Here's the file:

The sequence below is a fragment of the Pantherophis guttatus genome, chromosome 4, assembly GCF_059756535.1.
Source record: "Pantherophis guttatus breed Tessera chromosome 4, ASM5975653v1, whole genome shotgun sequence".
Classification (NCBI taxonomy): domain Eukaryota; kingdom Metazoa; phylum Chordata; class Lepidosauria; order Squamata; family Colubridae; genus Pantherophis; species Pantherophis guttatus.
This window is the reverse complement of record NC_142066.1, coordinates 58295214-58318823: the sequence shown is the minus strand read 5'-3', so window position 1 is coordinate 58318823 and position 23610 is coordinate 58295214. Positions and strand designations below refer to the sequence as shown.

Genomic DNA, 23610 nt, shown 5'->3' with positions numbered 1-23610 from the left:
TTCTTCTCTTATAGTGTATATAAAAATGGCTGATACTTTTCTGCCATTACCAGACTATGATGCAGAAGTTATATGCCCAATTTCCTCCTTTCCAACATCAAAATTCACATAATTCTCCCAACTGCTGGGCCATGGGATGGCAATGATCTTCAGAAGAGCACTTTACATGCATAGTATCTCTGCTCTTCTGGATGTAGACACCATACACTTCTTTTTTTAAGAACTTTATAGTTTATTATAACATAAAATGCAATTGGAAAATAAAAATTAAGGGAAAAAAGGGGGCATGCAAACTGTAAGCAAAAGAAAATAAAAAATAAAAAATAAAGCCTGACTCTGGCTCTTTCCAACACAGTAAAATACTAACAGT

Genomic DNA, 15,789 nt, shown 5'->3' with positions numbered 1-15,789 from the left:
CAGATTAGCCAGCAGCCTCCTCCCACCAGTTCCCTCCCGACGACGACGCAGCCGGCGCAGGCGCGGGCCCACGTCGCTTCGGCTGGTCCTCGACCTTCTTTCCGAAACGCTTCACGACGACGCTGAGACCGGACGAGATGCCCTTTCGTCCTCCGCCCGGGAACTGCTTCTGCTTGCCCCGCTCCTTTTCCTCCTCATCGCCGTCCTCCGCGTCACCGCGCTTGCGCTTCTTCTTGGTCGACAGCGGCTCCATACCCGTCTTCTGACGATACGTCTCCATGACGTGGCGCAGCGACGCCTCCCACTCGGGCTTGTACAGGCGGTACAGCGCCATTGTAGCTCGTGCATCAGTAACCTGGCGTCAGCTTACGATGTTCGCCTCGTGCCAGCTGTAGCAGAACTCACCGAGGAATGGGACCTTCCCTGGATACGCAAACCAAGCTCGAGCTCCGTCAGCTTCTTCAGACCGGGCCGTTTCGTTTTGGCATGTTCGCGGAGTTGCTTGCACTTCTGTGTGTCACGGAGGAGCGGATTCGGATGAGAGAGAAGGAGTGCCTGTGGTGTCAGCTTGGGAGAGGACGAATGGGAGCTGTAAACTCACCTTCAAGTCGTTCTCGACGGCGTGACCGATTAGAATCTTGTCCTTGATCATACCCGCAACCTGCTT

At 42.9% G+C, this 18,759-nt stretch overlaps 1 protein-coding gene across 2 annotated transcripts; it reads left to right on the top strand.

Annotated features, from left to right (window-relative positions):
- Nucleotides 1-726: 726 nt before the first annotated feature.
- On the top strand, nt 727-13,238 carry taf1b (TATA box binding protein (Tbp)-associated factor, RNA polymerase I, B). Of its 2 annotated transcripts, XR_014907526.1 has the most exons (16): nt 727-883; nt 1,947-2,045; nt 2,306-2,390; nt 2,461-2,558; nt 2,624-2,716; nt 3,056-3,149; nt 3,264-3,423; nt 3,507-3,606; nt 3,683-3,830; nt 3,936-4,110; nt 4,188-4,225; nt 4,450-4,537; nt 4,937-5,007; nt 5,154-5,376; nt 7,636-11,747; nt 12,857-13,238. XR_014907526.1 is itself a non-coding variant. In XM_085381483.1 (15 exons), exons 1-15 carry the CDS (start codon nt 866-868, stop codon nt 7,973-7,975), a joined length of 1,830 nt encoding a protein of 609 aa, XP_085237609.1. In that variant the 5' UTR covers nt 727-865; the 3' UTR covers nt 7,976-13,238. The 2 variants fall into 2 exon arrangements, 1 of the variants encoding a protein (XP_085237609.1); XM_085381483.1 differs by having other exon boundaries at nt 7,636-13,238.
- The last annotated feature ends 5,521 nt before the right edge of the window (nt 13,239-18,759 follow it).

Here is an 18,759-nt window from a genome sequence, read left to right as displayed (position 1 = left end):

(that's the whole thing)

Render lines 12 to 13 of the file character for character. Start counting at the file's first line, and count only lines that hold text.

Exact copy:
- On the top strand, nt 727-13,238 carry taf1b (TATA box binding protein (Tbp)-associated factor, RNA polymerase I, B). Of its 2 annotated transcripts, XR_014907526.1 has the most exons (16): nt 727-883; nt 1,947-2,045; nt 2,306-2,390; nt 2,461-2,558; nt 2,624-2,716; nt 3,056-3,149; nt 3,264-3,423; nt 3,507-3,606; nt 3,683-3,830; nt 3,936-4,110; nt 4,188-4,225; nt 4,450-4,537; nt 4,937-5,007; nt 5,154-5,376; nt 7,636-11,747; nt 12,857-13,238. XR_014907526.1 is itself a non-coding variant. In XM_085381483.1 (15 exons), exons 1-15 carry the CDS (start codon nt 866-868, stop codon nt 7,973-7,975), a joined length of 1,830 nt encoding a protein of 609 aa, XP_085237609.1. In that variant the 5' UTR covers nt 727-865; the 3' UTR covers nt 7,976-13,238. The 2 variants fall into 2 exon arrangements, 1 of the variants encoding a protein (XP_085237609.1); XM_085381483.1 differs by having other exon boundaries at nt 7,636-13,238.
- The last annotated feature ends 5,521 nt before the right edge of the window (nt 13,239-18,759 follow it).